Pearl review – Never before has a smile been laced with so much threat and tragedy

When Ti West dropped his porno-slasher movie X earlier this year it was a surprise hit with tits, gore, Kid Cudi’s massive wang and a surprisingly emotional look at the ageing process. The success was made more by the news that West and his star Mia Goth who pulled double duty in the film had shot a secret prequel that was just waiting to go.

Pearl follows the old killer from the previous film back in 1918, while her husband Howard is away fighting in the war and a deadly pandemic tears through the country Pearl dreams of leaving her farm life, and overbearing German mother Ruth for a life as a star, the life she believes she’s destined for.

West’s ability as a director has to be commended, not only does he knows how to pace a film to build maximum tension but his previous works have shown an uncanny ability to ape the style of eras past. From the 80s video-nasty style shocks of The House of the Devil to the 70s Grindhouse aesthetic of X, he’s shown an ability to not just make a film set in an era, but a make film from that era.

With Pearl he gets the 50s style melodrama down to perfection. The Douglas Sirk yearning for a technicolour age, that was lest we forget referred to as Women’s Pictures. At times the sky appears to be a matte painting, a picture perfect version of nostalgia, while the colours feel hyper real.

Into this comes Mia Goth. Brilliant in her previous turn, here she gives a performance for the horror ages. No doubt the film will be overlooked come awards season but her turn as Pearl is one of the year’s best performances. The way she modulates from barely repressed rage to emotional fragility is impressive and underlined by a knowledge that this can only go one way.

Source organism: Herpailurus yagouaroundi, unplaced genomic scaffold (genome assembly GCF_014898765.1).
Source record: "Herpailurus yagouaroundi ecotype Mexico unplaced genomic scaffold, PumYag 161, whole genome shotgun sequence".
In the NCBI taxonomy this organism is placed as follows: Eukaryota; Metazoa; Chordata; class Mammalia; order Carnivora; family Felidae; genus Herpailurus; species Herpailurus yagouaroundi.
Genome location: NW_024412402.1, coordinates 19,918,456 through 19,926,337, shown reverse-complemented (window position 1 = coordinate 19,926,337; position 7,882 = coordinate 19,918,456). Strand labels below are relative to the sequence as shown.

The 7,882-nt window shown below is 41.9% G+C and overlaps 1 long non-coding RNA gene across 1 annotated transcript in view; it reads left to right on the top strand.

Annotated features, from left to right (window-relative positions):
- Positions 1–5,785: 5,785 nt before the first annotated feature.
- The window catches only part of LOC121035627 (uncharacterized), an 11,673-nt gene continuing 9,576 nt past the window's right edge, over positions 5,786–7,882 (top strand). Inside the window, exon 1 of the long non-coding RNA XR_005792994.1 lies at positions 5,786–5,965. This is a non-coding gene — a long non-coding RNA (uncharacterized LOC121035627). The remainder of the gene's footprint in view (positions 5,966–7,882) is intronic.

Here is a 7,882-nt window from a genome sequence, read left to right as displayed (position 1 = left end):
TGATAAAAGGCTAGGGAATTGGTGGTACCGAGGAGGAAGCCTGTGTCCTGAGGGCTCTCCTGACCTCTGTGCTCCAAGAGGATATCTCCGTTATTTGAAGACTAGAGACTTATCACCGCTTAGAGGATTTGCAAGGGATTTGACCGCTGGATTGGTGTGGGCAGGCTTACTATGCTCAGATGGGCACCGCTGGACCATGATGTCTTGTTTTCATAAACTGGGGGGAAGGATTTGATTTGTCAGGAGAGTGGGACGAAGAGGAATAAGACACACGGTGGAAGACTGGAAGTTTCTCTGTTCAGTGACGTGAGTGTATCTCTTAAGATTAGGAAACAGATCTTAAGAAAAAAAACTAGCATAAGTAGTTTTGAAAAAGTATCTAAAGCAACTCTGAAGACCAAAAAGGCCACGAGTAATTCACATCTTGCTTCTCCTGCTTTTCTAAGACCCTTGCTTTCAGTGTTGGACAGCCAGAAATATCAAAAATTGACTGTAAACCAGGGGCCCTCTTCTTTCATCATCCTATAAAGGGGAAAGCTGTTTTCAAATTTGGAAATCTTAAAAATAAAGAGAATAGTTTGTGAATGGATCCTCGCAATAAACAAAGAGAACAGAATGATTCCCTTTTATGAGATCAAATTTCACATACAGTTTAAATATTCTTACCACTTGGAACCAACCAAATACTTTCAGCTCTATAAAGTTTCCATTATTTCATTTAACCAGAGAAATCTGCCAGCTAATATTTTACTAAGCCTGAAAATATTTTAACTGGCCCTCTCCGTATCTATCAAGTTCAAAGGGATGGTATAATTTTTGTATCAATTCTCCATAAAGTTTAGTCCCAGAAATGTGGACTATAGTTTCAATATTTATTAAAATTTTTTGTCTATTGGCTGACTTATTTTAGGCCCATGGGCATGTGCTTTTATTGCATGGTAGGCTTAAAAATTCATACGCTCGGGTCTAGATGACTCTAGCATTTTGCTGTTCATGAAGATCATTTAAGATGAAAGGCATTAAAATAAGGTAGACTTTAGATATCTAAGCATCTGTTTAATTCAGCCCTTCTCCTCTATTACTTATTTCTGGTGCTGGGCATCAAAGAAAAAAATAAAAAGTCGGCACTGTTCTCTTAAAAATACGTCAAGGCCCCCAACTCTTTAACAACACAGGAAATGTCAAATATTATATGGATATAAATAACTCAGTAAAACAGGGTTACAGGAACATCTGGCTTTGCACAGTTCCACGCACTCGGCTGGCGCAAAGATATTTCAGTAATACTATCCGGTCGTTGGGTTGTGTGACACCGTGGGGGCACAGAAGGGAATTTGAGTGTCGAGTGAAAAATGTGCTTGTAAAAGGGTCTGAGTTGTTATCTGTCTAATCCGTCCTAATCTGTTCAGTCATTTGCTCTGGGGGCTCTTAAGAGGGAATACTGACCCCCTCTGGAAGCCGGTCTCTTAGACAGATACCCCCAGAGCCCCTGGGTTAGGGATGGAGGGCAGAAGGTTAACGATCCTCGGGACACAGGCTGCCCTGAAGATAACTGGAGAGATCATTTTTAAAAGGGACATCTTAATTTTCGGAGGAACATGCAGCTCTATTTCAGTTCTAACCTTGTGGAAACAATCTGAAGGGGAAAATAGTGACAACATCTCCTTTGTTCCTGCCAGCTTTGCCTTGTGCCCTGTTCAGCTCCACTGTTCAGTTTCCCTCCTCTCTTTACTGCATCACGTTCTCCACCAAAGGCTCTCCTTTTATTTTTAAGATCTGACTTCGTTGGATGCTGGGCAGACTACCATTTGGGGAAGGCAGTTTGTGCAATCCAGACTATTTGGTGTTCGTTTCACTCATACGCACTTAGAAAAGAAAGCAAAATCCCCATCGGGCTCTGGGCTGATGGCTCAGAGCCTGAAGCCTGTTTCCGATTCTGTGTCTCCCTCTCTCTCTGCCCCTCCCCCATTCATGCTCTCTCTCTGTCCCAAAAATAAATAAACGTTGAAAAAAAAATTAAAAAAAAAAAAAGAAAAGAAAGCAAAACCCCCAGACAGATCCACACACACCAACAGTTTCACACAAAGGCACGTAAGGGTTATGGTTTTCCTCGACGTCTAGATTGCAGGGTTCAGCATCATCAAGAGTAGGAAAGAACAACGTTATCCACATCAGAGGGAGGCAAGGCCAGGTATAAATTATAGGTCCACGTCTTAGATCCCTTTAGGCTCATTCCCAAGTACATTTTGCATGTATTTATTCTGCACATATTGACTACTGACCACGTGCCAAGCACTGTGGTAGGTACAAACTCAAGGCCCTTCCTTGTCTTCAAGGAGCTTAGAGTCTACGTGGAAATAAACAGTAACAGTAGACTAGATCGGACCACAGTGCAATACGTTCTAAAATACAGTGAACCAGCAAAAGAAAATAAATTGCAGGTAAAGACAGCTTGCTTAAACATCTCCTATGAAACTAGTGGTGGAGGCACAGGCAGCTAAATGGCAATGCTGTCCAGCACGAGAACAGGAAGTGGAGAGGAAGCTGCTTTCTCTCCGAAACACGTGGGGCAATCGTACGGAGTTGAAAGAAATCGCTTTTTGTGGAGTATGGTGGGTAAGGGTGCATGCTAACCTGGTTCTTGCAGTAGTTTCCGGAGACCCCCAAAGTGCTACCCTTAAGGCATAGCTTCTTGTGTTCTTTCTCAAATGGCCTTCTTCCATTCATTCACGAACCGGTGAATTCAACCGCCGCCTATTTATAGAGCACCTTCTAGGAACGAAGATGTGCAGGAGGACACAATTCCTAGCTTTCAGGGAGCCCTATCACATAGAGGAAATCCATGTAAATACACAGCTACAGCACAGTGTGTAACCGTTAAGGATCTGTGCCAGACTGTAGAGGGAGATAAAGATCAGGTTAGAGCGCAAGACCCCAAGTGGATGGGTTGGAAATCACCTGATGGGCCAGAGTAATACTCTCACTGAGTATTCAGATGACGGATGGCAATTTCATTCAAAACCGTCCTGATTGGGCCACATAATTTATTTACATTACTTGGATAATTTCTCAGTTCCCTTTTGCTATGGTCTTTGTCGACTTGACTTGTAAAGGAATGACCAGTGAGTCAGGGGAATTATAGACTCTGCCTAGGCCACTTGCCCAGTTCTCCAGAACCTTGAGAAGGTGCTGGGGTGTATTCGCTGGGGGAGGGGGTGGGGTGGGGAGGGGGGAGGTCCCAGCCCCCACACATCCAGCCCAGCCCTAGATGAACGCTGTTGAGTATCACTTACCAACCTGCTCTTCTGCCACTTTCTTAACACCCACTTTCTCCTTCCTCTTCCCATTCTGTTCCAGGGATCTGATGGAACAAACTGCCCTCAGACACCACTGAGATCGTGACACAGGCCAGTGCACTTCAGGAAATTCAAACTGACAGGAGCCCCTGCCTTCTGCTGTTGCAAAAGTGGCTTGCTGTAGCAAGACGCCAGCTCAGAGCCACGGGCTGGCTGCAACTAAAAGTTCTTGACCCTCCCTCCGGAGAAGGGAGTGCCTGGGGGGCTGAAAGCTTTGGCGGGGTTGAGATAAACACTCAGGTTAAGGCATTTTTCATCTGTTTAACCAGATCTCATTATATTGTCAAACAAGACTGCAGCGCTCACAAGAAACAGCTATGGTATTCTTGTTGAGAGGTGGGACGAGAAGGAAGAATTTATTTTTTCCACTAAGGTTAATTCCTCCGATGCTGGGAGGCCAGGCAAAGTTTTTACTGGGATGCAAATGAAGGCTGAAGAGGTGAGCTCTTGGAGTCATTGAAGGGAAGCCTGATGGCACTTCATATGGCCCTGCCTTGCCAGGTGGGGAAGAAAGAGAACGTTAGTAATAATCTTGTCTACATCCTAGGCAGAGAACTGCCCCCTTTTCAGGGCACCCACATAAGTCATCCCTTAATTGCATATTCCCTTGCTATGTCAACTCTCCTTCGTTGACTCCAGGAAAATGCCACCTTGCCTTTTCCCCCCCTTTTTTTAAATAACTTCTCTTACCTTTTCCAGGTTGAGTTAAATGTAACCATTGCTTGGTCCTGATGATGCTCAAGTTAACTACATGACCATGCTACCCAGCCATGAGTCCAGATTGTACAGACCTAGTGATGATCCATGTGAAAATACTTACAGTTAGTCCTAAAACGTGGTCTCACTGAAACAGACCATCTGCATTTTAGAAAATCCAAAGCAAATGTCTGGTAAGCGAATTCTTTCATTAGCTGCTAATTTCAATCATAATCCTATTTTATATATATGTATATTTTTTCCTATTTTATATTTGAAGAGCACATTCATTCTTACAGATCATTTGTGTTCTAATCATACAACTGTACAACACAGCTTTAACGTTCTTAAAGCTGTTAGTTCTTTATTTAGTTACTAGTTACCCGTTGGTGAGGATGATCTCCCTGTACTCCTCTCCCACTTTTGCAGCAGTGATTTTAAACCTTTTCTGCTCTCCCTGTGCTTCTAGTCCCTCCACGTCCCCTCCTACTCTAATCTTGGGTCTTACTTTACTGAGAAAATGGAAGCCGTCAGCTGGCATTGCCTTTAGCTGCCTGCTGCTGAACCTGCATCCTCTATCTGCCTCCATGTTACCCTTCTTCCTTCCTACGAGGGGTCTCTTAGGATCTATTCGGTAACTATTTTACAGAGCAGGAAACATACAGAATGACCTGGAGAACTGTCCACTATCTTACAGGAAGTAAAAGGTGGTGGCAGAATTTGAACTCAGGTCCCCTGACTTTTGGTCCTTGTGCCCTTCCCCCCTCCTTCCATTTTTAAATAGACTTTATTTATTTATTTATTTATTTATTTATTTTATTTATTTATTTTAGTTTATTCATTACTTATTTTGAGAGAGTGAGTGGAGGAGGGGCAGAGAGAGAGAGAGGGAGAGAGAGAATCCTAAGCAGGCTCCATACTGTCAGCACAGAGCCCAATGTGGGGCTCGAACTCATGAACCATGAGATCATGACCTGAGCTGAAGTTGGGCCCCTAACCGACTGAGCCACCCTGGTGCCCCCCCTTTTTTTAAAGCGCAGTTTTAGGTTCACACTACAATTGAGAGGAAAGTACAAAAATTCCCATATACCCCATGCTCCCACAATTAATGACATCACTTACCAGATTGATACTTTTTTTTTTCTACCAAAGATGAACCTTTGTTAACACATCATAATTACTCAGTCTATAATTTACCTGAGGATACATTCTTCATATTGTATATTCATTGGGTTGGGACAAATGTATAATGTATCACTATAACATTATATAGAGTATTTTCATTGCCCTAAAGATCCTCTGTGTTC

Mia Goth in Pearl

This is a less fun film than X owing to the sort of story it’s telling, and wonderfully isn’t bogged down by setting up references to the original film. Instead it stands alone as a melodrama that keeps turning into a slasher film. A loving ode to cinema past while also having a thick vein of criticism for the way it painted a world where “anyone can be a star!”

The score, by Tyler Bates and Tim Williams, aids this. It feels like the sweeting tones you’d hear in the old fashioned movies, and the graceful way that Goth moves helps to underline this.

While the film doesn’t have the strange melancholy of the film before, it has this barely repressed manic energy. The mid-section turns the film into a full force gothic Mommie Dearest style drama, replete with over the top bitch slaps, the type that would make the cast of Dynasty blush.

As a prequel it reminds us that the first film, despite being only a few months past, really was a surprise treat, and offers us hope that when maXXXine comes around Goth and West can deliver another triumphant mash up. 

Pearl might not be a star, but Mia Goth certain is. Never before has a smile been laced with so much threat and tragedy

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Paul Klein

Paul is Film & Media Editor @ No Majesty. Paul is a Film Studies Graduate from London, and former writer at The Metropolist.

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